Monday, August 29, 2011

Obama Runs End-Around on Immigration Law

By U.S. Rep. F. James Sensenbrenner

Last week, the Obama Administration surprisingly announced a new immigration policy that effectively circumvents Congress’ legislative authority in order to extend amnesty to thousands of illegal immigrants. Although Congress has rejected time and again amnesty legislation, this policy will allow some illegal immigrants to stay and work in the United States by administrative fiat.

Under this new decision, Immigration and Customs Enforcement (ICE) and Department of Homeland Security officials will choose to allow some illegal immigrants currently involved in deportation cases to remain in the US. The administration plans to review 300,000 cases and waive the deportation of some individuals who have clean or minor criminal records beyond their illegal immigration status.

This new policy is an unacceptable abuse of presidential power, and it is an extension of this administration’s contempt for our immigration laws.

Last year, Congress rejected legislation that would have extended amnesty to certain illegal immigrants, many of whom fit the same profile of this waiver. With this announcement, President Obama clearly indicated that he is willing to ignore Congressional legislative action to achieve his own agenda.

According to ICE Director John Morton, “One of ICE's central responsibilities is to enforce the nation's civil immigration laws.” But intentionally excusing illegal immigration for some individuals does the opposite: this decision ignores our immigration laws.

Immigrants whose cases are waived could also be offered the opportunity to apply for a visa or work permit and remain working in the United States.

With 9 percent unemployment and millions still looking for work, this immigration plan seems to prioritize allowing illegal immigrants the opportunity to stay and work here. This is an affront to Americans and legal immigrants who are counting on this president to focus on growing the economy and help employers create much-needed jobs.

Additionally alarming is the broad discretion given to bureaucrats when deciding which deportation cases should be waived. Based on a variety of vague factors, officials reviewing a case can decide whether to cancel the deportation proceedings.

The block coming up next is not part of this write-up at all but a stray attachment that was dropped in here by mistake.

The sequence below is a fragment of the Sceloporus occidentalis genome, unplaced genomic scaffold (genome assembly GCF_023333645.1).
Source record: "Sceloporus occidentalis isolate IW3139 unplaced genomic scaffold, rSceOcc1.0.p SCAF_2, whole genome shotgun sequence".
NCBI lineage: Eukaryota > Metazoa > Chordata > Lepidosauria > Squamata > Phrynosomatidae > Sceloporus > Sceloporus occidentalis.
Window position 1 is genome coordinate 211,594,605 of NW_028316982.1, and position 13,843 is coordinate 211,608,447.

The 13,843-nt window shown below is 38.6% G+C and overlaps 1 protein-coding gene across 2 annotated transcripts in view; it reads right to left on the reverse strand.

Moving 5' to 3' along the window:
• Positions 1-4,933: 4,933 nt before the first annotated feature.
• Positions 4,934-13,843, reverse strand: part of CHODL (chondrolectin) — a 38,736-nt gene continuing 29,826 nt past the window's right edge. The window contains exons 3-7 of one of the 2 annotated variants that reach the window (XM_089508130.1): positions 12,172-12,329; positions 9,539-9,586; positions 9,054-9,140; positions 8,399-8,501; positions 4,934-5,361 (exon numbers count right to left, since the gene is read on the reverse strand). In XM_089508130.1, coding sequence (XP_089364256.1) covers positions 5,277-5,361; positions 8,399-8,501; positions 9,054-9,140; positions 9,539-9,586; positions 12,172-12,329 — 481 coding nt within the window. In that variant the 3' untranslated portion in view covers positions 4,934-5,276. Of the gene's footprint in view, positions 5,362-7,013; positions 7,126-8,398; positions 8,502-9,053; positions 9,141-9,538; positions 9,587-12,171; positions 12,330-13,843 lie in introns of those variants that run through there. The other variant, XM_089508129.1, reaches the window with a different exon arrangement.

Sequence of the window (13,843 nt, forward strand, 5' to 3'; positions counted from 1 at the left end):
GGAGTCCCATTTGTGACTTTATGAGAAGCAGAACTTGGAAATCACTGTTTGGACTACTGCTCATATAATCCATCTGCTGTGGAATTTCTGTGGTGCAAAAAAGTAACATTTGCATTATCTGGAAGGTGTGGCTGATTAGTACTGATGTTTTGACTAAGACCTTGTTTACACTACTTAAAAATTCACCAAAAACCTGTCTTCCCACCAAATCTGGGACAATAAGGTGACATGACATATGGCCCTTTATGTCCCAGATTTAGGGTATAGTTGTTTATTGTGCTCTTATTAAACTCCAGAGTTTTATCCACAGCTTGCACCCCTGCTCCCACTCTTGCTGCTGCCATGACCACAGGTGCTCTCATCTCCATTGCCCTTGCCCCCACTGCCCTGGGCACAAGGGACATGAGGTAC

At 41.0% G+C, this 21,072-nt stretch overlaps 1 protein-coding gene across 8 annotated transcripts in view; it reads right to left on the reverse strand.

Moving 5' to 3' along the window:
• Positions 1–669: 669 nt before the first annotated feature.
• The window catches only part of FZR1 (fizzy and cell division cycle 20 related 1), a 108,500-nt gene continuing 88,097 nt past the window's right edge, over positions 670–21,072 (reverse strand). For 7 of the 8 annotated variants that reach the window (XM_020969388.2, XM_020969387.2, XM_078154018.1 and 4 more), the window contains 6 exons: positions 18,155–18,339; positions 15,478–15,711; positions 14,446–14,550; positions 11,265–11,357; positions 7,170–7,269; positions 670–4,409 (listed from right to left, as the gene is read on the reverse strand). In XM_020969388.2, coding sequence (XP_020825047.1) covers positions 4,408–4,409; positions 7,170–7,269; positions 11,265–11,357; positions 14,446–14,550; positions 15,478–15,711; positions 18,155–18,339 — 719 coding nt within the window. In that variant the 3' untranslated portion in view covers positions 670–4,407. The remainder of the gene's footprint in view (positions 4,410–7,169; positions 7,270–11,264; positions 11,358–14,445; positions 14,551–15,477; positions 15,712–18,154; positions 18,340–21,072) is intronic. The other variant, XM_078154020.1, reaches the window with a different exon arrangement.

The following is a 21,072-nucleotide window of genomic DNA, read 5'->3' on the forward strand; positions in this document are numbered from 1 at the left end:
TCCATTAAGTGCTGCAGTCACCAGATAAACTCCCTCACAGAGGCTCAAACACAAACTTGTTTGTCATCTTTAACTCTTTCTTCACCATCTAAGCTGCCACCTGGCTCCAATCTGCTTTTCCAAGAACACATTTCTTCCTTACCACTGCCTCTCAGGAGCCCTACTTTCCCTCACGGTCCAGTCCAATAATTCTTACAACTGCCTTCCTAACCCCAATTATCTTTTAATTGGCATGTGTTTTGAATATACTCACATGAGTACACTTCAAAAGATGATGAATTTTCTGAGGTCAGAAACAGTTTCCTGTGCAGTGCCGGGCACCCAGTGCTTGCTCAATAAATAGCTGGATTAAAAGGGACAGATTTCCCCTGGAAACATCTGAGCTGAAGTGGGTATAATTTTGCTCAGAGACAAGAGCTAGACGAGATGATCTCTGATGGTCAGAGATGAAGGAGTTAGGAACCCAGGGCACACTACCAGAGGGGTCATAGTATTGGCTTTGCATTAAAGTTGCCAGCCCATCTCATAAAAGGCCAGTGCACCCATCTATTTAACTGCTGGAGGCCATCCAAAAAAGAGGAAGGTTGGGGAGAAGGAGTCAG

Consider the hundreds and thousands of individuals who wait in line — often for many years — for the opportunity to immigrate to America. Now, the President has decided to move some individuals, who have already broken our immigration laws, to the front of the line.

This is unfair and unwise policy. It signals that our immigration laws are to be ignored, and we have given up attempting to enforce them. The policy undermines the rule of law, is a blatant disregard for the constitutional separation of powers, and in effect, rewards lawbreakers.

As a member of the House Judiciary Committee, I have worked to secure our nation’s borders and hold both this and previous administrations accountable for their actions on immigration. We are a country of immigrants, and we are a nation of laws. It is the president’s constitutional responsibility to see that his administration enforces these laws.


Nigerian fraudster allowed to stay in Britain under human rights laws

A foreign criminal who was jailed for his role in a £1 million benefits fraud has used human rights laws to avoid being deported. Philip Olawale Omotunde took part in a elaborate scam which involved claiming social security pay-outs for fictional disabled babies.

The Home Office tried to deport the Nigerian but he won the right to stay in Britain after arguing it would breach his "right to private and family life" to separate him from his six-year-old son - who was going to a school 12 miles away from where his father lived.

Extraordinarily he should not have been in the country in the first place. Omotunde came to Britain as a visitor in 1991, when he was 28, and overstayed his visa. The Home Office made a decision to deport him in 1996 but no action was taken. The last Labour government granted him indefinite leave to remain under a "regularisation scheme" in 2002.